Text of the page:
NEWCASTLE: A point after a wonderful performance full of verve in the 1-1 draw with Manchester United at St. James’ Park was arguably the high point of Eddie Howe’s reign so far.
But when all is said and done, at the end of the Premier League season, it is not Newcastle United’s points tally against the top six teams in England that will keep them in the division. It will be the results against those around them that will define 2021-22.
And so far, it is fair to say neither have really been good enough. No team has conceded more goals than Newcastle this season. No team has won less games. They have set a new Premier League record for the number of goals given away in the calendar year — 80 — and just one team has fewer points.
However, and this has caveats, there was enough in their performance against Ralph Rangnick’s Manchester United to suggest that when May rolls around, the fate of their season will be anything but a foregone conclusion. It really should be given the statistics.
It was a case of so near, yet so far for Newcastle at St. James’ Park on Monday night — and for 63 minutes it felt like lift-off for Newcastle United.
A jinking run and finish from Allan Saint-Maximin set Tyneside alight with hope and promise.
And for more than an hour a makeshift Newcastle backline held firm, with Cristiano Ronaldo cutting a clearly frustrated figure at the head of a blunted Red Devils attack.
But just as three points began to appear on the horizon — only the second of a troubled campaign — an Edinson Cavani hammer blow dented survival hopes and brought Howe’s Magpies and a capacity 52,000 crowd back down to earth with a bang.
“We are desperately disappointed not to win,” said head coach Howe in the aftermath of the 1-1 draw. “We defended really well. I thought we were tight in our lines. I thought that we were really diligent, tactically excellent.”
“And we were really good in transition, a counter attack threat throughout the game. We created so many chances to get that second goal, which would have proved crucial in the end.”
With Karl Darlow, Ciaran Clark, Matt Ritchie, Isaac Hayden and Joe Willock all absent from the matchday squad, Howe was forced to make six changes to the side beaten 4-0 by Manchester City last time out.
Howe was unable to even name a full bench with kids Elliot Anderson and Joe White again present, with two goalkeepers — Mark Gillespie and Freddie Woodman — also named.
The recalled Saint-Maximin took just seven minutes to light the touchpaper for the home team.
Cutting in from the left, the Frenchman jinked his way into a yard of space on the Man United area and, while falling to the ground, managed to dig out a shot that left David de Gea rooted to the spot. Cue wild celebrations.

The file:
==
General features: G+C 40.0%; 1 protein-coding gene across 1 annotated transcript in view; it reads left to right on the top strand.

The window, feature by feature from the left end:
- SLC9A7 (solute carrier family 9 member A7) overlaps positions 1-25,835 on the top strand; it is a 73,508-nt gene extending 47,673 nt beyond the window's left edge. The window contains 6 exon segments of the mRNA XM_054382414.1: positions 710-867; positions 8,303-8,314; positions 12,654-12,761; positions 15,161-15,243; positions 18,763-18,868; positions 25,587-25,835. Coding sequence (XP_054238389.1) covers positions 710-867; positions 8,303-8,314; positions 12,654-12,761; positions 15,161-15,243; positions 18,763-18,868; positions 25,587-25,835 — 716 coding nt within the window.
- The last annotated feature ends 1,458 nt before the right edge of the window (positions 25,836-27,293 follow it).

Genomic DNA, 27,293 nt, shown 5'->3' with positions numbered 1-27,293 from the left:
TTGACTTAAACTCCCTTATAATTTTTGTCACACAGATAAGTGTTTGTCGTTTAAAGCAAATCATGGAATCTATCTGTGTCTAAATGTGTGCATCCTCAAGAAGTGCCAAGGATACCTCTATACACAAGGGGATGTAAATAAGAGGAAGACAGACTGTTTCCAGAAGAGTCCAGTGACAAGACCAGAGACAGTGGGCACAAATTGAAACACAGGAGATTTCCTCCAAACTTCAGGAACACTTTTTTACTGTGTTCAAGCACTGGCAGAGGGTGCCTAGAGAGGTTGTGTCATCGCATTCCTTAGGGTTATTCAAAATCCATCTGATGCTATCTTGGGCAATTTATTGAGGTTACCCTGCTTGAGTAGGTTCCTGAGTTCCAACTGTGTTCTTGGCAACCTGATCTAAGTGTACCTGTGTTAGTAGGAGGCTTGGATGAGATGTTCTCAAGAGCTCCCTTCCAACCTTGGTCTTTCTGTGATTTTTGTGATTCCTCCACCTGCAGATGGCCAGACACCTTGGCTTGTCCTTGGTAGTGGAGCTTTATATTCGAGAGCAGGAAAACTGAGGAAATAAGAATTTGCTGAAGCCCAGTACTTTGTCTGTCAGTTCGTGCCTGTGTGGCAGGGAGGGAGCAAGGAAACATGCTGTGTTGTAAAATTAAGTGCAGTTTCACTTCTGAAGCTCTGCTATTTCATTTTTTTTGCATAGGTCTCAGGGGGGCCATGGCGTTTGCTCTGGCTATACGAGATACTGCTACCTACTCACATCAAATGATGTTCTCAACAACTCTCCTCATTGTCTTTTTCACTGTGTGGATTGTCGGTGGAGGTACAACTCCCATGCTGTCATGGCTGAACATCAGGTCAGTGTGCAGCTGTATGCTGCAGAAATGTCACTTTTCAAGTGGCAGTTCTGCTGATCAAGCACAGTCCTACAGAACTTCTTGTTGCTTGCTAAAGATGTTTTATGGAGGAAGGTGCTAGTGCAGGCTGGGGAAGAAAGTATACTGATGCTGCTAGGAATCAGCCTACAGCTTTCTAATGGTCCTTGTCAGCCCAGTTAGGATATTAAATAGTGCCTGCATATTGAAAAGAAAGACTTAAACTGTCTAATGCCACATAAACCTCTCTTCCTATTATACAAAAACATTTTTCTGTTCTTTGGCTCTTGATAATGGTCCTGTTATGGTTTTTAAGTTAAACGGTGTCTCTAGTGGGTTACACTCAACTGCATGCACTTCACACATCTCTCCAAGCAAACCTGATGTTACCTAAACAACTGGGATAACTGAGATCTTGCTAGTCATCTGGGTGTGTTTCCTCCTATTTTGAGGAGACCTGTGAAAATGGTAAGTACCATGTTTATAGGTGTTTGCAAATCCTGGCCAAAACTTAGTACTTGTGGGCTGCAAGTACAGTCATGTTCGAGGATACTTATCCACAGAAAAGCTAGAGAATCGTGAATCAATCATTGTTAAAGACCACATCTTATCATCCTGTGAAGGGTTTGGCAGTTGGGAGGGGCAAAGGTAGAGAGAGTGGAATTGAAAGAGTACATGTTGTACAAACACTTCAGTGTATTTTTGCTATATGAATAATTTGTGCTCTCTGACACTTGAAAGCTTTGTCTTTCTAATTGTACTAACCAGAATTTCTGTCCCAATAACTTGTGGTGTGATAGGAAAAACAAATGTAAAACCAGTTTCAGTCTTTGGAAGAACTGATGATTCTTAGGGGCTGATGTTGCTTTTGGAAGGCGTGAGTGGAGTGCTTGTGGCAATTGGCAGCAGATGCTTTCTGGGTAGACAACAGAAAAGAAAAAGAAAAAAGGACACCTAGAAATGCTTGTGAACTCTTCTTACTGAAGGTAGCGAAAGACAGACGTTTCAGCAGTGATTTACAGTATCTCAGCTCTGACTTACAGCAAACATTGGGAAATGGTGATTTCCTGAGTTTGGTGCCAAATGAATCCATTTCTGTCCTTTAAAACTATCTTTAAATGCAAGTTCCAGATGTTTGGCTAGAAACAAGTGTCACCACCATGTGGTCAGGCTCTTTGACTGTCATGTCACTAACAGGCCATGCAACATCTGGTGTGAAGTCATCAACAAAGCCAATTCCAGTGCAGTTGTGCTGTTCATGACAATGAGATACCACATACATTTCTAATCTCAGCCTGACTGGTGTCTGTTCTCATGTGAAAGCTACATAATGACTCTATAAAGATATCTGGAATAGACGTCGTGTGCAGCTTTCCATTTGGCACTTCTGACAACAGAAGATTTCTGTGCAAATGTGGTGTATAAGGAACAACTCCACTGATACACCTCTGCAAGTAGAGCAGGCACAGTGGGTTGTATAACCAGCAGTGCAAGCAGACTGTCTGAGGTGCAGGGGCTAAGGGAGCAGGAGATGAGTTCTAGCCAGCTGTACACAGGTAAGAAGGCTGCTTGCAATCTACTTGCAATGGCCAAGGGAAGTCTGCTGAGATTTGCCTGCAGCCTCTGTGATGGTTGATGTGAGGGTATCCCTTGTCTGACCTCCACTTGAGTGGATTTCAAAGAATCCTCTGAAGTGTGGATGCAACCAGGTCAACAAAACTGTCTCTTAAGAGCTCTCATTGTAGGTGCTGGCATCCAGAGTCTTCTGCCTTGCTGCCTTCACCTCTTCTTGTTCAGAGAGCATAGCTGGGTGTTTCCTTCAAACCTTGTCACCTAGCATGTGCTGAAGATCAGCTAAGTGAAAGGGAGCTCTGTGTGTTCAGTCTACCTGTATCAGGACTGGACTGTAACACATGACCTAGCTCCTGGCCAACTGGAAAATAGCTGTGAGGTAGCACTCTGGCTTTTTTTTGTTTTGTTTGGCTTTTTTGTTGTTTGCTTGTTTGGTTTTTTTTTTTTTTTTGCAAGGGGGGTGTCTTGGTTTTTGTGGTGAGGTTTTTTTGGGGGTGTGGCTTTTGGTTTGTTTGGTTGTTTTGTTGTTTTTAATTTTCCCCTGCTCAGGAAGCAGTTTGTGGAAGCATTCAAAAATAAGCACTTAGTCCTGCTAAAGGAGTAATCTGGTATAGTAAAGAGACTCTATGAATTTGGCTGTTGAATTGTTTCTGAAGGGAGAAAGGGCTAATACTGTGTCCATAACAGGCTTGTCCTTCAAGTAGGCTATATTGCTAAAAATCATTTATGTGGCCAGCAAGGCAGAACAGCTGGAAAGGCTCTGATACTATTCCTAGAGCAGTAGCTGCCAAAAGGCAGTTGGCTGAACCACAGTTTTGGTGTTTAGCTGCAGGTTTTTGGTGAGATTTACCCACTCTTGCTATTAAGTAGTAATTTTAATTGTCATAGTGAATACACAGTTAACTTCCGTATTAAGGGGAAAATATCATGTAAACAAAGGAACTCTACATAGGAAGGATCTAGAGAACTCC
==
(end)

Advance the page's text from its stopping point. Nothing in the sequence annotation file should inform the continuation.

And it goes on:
One goal to the good, Newcastle dominated the midfield battle, with Fred and Scott McTominay second best to the very impressive duo of Joelinton and Sean Longstaff.
Top scorer Callum Wilson, who succumbed to injury just before half-time, had the ball in the net on 37 minutes, but his joy was cut short with the lifting of the linesman’s flag.
Having seen his side bettered in almost every department in the opening 45, Rangnick changed the emphasis at the break as he introduced Uruguayan Cavani.
The frontman popped up in spaces the passive and petulant Ronaldo refused to occupy.
That change, which strongly improved Manchester United as an attacking force, could not quite halt the flow at the other end, though, as Saint-Maximin somehow failed to turn home from just six yards as the Magpies pushed for a second.
As Newcastle’s counter-attacking became more sporadic, so Cavani began to influence.
On 70 minutes, the home side’s resolve crumbled as Cavani first saw a shot blocked, only to turn home the rebound with Martin Dubravka helpless.
Just five minutes later a chance fell his way again, but rather than claim the winner, his finishing failed him as he skewed wide with the goal at his mercy. A let-off for Howe’s men.
The visitors’ profligacy in front of goal galvanized Newcastle and the final stanza of this enthralling encounter belonged to the hosts.
And it is fair to say Newcastle were just a post’s width away from what would have proven a vital, relegation battle-reinvigorating victory. Substitute Jacob Murphy curled a right-footed effort from the left on to the inside of de Gea’s goal, only for the Spaniard to somehow get across and parry Miguel Almiron’s top corner-bound shot into the Gallowgate End.
With that, it ended all square. A point gained or two points dropped for Newcastle? Ultimately for Howe, that evaluation depends at what cost, as goalscorer Saint-Maximin and six-goal Wilson both look to have picked up medium-term injuries.
“Callum’s injury doesn’t look good. I don’t know what it is, or the extent of it. But looking at it, it didn’t look good. I felt the worst for him in that moment,” said Howe. “He thought he’d taken a kick and that’s why he got up and tried to run it off. That wasn’t to be.”
He added: “Maxi? I don’t know how bad that is. We will have to see how that one is. That’s the big disappointment from tonight.”
With numbers already short, what does that mean for Thursday’s scheduled trip to Everton?
Howe continued: “We need to count the cost and see where we are. We will count the bodies up and see whether we have enough to play the game.”
With injuries mounting, January just around the corner and United’s new majority shareholders, the Public Investment Fund of Saudi Arabia, ready to spend big in the window, a COVID-19 call-off on Thursday might not be the worst thing for the Magpies, strategically speaking.